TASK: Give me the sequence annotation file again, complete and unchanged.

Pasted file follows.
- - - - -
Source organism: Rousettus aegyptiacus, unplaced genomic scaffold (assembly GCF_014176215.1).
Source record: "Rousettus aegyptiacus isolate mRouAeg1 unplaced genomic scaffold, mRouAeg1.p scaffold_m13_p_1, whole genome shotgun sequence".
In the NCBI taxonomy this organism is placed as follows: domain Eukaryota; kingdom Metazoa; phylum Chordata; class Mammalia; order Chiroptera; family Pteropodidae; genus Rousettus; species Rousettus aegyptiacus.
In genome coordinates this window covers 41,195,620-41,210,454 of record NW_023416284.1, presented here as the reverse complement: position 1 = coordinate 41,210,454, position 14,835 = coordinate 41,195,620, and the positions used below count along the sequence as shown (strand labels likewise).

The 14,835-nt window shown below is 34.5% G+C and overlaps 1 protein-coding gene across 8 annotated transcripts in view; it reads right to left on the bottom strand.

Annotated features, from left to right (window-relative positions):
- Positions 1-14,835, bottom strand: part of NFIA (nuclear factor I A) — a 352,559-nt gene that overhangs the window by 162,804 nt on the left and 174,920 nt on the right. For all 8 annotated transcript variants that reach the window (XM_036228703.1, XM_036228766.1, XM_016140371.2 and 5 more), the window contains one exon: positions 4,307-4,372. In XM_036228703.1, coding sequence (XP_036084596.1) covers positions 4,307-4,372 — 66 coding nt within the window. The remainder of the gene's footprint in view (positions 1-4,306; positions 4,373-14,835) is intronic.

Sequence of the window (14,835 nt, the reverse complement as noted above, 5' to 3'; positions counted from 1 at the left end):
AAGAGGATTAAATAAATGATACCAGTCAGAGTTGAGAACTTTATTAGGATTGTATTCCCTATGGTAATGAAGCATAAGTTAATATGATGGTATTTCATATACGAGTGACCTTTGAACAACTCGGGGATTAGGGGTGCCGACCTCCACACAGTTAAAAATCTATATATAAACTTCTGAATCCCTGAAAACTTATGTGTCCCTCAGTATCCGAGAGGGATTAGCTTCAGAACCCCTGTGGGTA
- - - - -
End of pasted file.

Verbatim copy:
Source organism: Rousettus aegyptiacus, unplaced genomic scaffold (assembly GCF_014176215.1).
Source record: "Rousettus aegyptiacus isolate mRouAeg1 unplaced genomic scaffold, mRouAeg1.p scaffold_m13_p_1, whole genome shotgun sequence".
In the NCBI taxonomy this organism is placed as follows: domain Eukaryota; kingdom Metazoa; phylum Chordata; class Mammalia; order Chiroptera; family Pteropodidae; genus Rousettus; species Rousettus aegyptiacus.
In genome coordinates this window covers 41,195,620-41,210,454 of record NW_023416284.1, presented here as the reverse complement: position 1 = coordinate 41,210,454, position 14,835 = coordinate 41,195,620, and the positions used below count along the sequence as shown (strand labels likewise).

The 14,835-nt window shown below is 34.5% G+C and overlaps 1 protein-coding gene across 8 annotated transcripts in view; it reads right to left on the bottom strand.

Annotated features, from left to right (window-relative positions):
- Positions 1-14,835, bottom strand: part of NFIA (nuclear factor I A) — a 352,559-nt gene that overhangs the window by 162,804 nt on the left and 174,920 nt on the right. For all 8 annotated transcript variants that reach the window (XM_036228703.1, XM_036228766.1, XM_016140371.2 and 5 more), the window contains one exon: positions 4,307-4,372. In XM_036228703.1, coding sequence (XP_036084596.1) covers positions 4,307-4,372 — 66 coding nt within the window. The remainder of the gene's footprint in view (positions 1-4,306; positions 4,373-14,835) is intronic.

Sequence of the window (14,835 nt, the reverse complement as noted above, 5' to 3'; positions counted from 1 at the left end):
AAGAGGATTAAATAAATGATACCAGTCAGAGTTGAGAACTTTATTAGGATTGTATTCCCTATGGTAATGAAGCATAAGTTAATATGATGGTATTTCATATACGAGTGACCTTTGAACAACTCGGGGATTAGGGGTGCCGACCTCCACACAGTTAAAAATCTATATATAAACTTCTGAATCCCTGAAAACTTATGTGTCCCTCAGTATCCGAGAGGGATTAGCTTCAGAACCCCTGTGGGTA